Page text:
As the process for releasing another 12 Israeli hostages held by Hamas continued Wednesday, the Red Cross acted as an intermediary, as it has for the past six days, by picking up the group from masked gunmen and driving them to Egypt.
But Israel is insisting that under its agreement with Hamas, the humanitarian organization has a responsibility to check on the hostages remaining in Gaza, even though a spokesperson for the International Red Cross told CBC News that they don’t have the greenlight to do that.
“The Red Cross should demand, and demand and demand,” said a senior Israeli official in a briefing with foreign media on Wednesday afternoon.
Israel estimates there are more than 150 hostages remaining in Gaza, most of whom are men. They aren’t being considered for release under agreements which include women and children being released by Hamas in exchange for Palestinians in Israeli prisons. As part of Wednesday’s exchange, Israel is releasing 30 Palestinian prisoners.
In a press conference on Nov. 22, Israeli Prime Minister Benjamin Netanyahu said the exchange deal with Hamas would give the Red Cross access to visit and check on the welfare of all of the hostages.
But that hasn’t happened, and the Red Cross says the necessary agreements and measures aren’t in place.
Red Cross needs both parties to give access: official
In an interview with CBC News, Hisham Mhanna, a spokesperson for the Red Cross, said the organization wasn’t involved in any of the negotiations between Israel and Hamas and must remain a neutral intermediary between the warring parties.
“We remain ready to start [checking on the welfare of hostages] … once both parties agree on allowing us to perform our duties,” Mhanna said in a phone interview from southern Gaza.
He said the Red Cross has been calling for access to the hostages since Oct. 7, when Hamas and other militants ravaged Israel, killing 1,200 and taking around 240 people hostage.
Mhanna said they have also been requesting to resume their visits to Palestinians detained in Israeli prisons which have been blocked by the Israeli government since Oct. 7.
“The hostages held in Gaza, and the Palestinians held in Israeli detention, are vulnerable,” he said.
“Some of them, if not all of them, may need medical health care and we urge all parties to fulfil their legal obligations.”
Hostages require medical attention
When 84 -year-old Elma Avraham was freed along with 16 other Israeli hostages on Sunday night, she was in serious condition and had to be airlifted to hospital by helicopter.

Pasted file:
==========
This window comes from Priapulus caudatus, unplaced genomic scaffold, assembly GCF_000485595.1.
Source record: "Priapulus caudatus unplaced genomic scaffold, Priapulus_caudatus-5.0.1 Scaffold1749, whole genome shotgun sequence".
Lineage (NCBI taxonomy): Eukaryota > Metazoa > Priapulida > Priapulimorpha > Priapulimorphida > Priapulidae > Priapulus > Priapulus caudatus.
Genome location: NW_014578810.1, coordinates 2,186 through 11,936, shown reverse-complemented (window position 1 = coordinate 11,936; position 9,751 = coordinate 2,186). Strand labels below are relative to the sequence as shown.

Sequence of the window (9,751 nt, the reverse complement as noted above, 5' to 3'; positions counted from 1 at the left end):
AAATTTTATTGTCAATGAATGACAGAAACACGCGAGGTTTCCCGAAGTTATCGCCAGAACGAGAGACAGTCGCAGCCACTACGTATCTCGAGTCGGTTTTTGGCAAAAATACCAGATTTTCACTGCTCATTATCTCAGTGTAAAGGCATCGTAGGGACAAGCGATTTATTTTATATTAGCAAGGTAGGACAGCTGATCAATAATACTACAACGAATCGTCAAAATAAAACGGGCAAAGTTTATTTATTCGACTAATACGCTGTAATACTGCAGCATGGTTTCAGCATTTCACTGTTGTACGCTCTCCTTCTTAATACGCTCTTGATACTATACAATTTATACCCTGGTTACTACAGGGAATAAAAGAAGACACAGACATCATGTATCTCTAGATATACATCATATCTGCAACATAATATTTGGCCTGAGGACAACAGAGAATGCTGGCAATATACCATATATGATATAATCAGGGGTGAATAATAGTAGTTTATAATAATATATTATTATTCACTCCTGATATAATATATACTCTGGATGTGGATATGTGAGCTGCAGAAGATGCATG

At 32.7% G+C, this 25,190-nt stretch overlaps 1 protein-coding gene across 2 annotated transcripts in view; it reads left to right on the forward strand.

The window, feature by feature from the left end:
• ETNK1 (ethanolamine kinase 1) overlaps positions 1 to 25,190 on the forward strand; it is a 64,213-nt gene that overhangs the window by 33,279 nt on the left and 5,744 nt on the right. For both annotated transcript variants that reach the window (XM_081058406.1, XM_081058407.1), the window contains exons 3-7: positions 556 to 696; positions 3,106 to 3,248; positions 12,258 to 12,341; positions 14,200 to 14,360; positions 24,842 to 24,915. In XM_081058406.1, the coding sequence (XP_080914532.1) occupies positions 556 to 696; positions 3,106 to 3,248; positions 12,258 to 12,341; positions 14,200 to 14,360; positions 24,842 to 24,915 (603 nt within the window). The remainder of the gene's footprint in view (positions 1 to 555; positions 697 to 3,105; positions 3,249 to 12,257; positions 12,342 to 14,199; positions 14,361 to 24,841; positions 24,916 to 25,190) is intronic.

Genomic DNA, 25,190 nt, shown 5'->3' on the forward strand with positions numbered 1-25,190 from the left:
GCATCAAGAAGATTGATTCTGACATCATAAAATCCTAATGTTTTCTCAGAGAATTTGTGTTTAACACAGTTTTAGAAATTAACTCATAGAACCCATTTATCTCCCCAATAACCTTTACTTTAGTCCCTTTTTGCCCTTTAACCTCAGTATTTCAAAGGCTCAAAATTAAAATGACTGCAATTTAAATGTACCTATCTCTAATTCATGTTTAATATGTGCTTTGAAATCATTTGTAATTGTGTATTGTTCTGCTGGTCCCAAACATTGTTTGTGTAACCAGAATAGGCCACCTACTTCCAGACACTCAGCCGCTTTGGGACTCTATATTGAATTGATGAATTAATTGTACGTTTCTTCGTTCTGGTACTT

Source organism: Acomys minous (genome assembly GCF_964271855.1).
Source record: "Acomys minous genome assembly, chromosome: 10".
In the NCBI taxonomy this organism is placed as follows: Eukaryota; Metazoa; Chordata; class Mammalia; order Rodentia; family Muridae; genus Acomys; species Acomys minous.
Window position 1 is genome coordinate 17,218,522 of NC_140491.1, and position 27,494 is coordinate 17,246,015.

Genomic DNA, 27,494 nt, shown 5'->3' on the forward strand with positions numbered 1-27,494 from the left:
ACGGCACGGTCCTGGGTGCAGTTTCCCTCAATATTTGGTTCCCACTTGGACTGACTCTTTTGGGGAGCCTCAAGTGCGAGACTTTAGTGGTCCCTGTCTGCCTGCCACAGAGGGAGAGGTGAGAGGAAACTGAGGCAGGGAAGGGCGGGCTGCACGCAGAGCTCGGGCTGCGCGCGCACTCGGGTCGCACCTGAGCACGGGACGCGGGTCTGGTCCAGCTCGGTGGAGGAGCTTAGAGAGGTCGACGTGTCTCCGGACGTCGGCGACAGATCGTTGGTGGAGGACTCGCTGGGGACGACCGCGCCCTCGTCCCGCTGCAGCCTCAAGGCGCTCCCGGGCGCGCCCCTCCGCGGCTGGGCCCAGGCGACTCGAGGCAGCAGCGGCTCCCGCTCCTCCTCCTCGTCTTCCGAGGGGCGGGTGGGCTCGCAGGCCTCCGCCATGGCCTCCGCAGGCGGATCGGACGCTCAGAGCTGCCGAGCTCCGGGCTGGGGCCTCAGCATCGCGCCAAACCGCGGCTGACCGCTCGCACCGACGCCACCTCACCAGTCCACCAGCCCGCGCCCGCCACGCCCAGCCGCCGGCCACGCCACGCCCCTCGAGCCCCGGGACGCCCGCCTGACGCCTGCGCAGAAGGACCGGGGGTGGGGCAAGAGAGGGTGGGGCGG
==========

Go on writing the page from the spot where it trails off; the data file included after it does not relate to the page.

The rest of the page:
While medical officials say the majority of the hostages who have been released so far have been in stable condition, several of those still trapped in Gaza are elderly or were severely wounded in the Oct. 7 attack.
Hersh Polin-Goldberg, 23, barely survived the massacre at the Nova music festival near Kibbutz Re’im, where more than 360 people were killed by gunmen who attacked revellers, and shot into their cars as they tried to flee.
His mother, Rachel Goldberg, said her son’s lower left arm was blown off in the attack — an injury which was clearly visible on cell phone video which later surfaced of her son being forced into the back of a pickup truck.
The last time a signal was picked up from his phone was 10:25 a.m. Oct. 7, she said.
Family of Israeli hostage ‘grateful’ for Red Cross
Goldberg has had no news about her only son ever since, and wants the Red Cross to take a stronger position when it comes to accessing the hostages.
“They have done a wonderful job being the uber service for the hostages who are released and we are grateful they are playing a role,” she said.
“But we are wishing there was some way of saying for each Gazan civilian, we would like to see one of the 240 hostages.”
Goldberg, who is an American citizen, has spoken with U.S. President Joe Biden and Secretary of State Antony Blinken about her son’s case. In the first few weeks after the attack, she said her husband would call the Red Cross in Geneva and Tel Aviv every day.
She said seeing the other hostages released and reunited with their families has given their own a sliver of hope. But she isn’t optimistic their son will be released in the near future, given that the agreement is focused on women and children.
“We have to continue praying and hoping. Turning over every stone and throwing darts in every direction.”
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